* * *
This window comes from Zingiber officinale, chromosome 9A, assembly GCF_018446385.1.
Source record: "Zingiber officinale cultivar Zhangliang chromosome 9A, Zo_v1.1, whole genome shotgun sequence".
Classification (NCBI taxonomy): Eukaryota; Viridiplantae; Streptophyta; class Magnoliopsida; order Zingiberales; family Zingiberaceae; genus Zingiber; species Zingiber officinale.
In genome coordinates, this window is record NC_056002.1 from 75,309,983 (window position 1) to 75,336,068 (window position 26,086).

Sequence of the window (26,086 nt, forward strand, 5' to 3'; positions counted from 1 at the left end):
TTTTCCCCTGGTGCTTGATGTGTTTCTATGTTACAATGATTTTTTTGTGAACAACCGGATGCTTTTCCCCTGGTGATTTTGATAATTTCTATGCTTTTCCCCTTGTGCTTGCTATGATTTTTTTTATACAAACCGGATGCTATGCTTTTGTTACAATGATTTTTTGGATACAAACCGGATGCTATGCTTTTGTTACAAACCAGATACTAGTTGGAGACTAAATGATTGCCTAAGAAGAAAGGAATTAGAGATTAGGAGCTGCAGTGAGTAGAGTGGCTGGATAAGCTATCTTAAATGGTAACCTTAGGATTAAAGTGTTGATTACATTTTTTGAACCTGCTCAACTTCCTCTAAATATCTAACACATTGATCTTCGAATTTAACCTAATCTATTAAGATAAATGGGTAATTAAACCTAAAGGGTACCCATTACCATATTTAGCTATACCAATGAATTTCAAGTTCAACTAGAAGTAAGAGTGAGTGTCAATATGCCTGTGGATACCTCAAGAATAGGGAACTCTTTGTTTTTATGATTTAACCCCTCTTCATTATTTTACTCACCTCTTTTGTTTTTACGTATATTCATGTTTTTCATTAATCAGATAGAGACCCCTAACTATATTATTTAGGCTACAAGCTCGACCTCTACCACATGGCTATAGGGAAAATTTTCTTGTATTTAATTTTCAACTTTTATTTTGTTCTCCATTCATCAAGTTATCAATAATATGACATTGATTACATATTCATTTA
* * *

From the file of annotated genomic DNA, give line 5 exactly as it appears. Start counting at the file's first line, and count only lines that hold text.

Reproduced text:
Sequence of the window (26,086 nt, forward strand, 5' to 3'; positions counted from 1 at the left end):